5) Commandeering a car from a citizen — “I’ve never seen that happen,” McElhaney said. There is a law that says an officer has the right to enlist the help of an adult when necessary, in effect deputizing him, but that almost never happens, McElhaney says — especially in the form of a cop who, while on a pursuit, frantically flags down a motorist to “borrow” his or her car. This is a staple scene in police movies. But as McElhaney says with a smile: “As cops, we usually have access to our own cars.”

What are some of your favorite stupid things in police shows and movies? Comment below.

Comments (10)

Displaying 1 - 10 of 10

Donna Redden @ 2/24/2015 12:58 PM

I think it's so lame that when someone takes off and the real leo's catch them and ask why they ran, they almost always say "because they were afraid". To me that's an automatic guilty of something.

John Carp @ 2/26/2015 3:53 PM

Or perhaps, the ever present "cocking" a Glock pistol, where the sound byte is the distinct three clicks of the hammer of a Colt's Single Action Army.

Federali @ 2/26/2015 4:39 PM

When the cop who doesn't have an exposed firearm or no real way of concealing one, pulls a 1911 out and gets into a shootout with about 4-6 reloads! Where in the heck was he/she carrying all that!?!

Cullen Waters @ 2/26/2015 7:53 PM

Standing directly in front of a door while knocking. I trained my people to stand on the hinge side in front of the door frame and reach across to knock, even on a simple theft call. Never bothering to send someone around back when picking up a suspect. Calling out to the suspect from half a block away to get a foot pursuit going.

Tom @ 2/27/2015 7:03 AM

In the real world after shooting one, let alone 3-4 bad guys, you just don't pack up and go home at the end of that shift. Any police officer can tell you that when shots are fired, the day just go a lot longer.

Dan @ 2/28/2015 12:20 PM

1. Rolling to a call to make suspect contact. Usually the suspect has a hostage. But the LEOs will roll C-3 (or the unapproved C-2). This would alert the suspect that they are coming. I would never do this. Park a few houses or a block away. Quiet and tactical.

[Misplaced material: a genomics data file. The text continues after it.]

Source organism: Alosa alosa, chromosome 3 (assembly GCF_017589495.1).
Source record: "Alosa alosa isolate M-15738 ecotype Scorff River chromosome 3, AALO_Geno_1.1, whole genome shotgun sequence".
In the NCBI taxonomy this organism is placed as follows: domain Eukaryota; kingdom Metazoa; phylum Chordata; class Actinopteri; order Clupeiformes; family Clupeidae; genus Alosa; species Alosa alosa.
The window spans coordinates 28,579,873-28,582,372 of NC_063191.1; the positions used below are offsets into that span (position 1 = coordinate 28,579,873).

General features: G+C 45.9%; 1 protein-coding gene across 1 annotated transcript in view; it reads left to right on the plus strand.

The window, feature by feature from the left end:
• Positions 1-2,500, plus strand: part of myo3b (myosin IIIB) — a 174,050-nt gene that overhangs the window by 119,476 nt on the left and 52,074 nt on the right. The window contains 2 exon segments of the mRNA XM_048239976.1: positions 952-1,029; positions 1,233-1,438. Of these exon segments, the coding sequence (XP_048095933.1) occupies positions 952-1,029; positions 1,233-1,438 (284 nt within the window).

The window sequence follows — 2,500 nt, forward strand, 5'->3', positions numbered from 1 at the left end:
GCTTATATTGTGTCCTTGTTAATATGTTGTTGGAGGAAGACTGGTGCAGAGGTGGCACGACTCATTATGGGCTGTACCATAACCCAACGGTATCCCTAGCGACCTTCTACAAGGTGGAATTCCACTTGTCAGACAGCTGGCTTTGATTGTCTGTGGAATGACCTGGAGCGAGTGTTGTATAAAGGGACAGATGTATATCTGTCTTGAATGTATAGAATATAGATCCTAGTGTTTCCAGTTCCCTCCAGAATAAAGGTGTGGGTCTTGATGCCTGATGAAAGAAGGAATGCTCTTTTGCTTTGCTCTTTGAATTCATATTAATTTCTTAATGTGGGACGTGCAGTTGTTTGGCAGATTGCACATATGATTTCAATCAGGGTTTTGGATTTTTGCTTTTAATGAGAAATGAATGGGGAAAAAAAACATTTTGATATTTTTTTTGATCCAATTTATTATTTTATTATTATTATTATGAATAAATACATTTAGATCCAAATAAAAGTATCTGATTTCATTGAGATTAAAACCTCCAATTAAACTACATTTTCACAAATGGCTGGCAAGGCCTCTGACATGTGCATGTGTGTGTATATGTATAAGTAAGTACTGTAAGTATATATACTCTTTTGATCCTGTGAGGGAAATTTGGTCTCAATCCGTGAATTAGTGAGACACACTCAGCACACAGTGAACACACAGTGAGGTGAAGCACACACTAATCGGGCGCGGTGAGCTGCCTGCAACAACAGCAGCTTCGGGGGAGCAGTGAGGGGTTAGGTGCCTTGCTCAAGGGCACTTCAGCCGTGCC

2. High risk entry. There are SWAT Officers/Tactical Teams in full gear. Ballistic head gear, gloves, raid vests, long guns, etc. But the first people in the door are the patrol guys or detectives, in street clothes with a throw over vest. No ballistic head gear, no gloves nothing. If SWAT is there, everybody else sits back and waits for the all CLEAR. They would never be front man in the STICK during high risk entry.

Allen Way @ 3/8/2015 10:43 AM

It always irks me to see a police officer enter a scene where there is a bad guy, with a gun at the head of a hostage and the bad guy tells the officer to "put down your gun," and the officer complies. That gives the bad guy 2 hostages now. - - Another pet peeve is to see the "experienced officers" holding their pistols with a horribly incorrect grip... I think they should at last be taught to appear to be doing it right!

RonM @ 3/8/2015 10:45 AM

Same as many others have mentioned:
- incredible shots. Nailing a running suspect at 200 yards with a snubbie
- no shot reaction. Every shot is a bang-flop. No thrashing around, crying for momma, etc.
- No aftermath. Shoot the bad guy, kiss the pretty girl, drive off into the sunset.

FlaglerBear @ 3/8/2015 5:16 PM

Here is one that I keep seeing over and over again: Detectives are after a really bad guy (or guys) so they call for SWAT to do an entry. The detectives enter the room FIRST with SWAT BEHIND them!! I've NEVER seen this. It's so ridiculous it's funny.

Eric Reed @ 3/9/2015 4:48 AM

i had the incident in number 5 when my partner left me to go after a violator i had approached the vehicle when he sped off i had to jump from his vehicle my partner started to pursue I jumped in a citizen car that observed this and told him to drive in the direction even to run a red light . Before portable radios I call dispatch to see if he was stopped and had the person drive me there. The violator had stopped at the hospital assaulted my partner and gone inside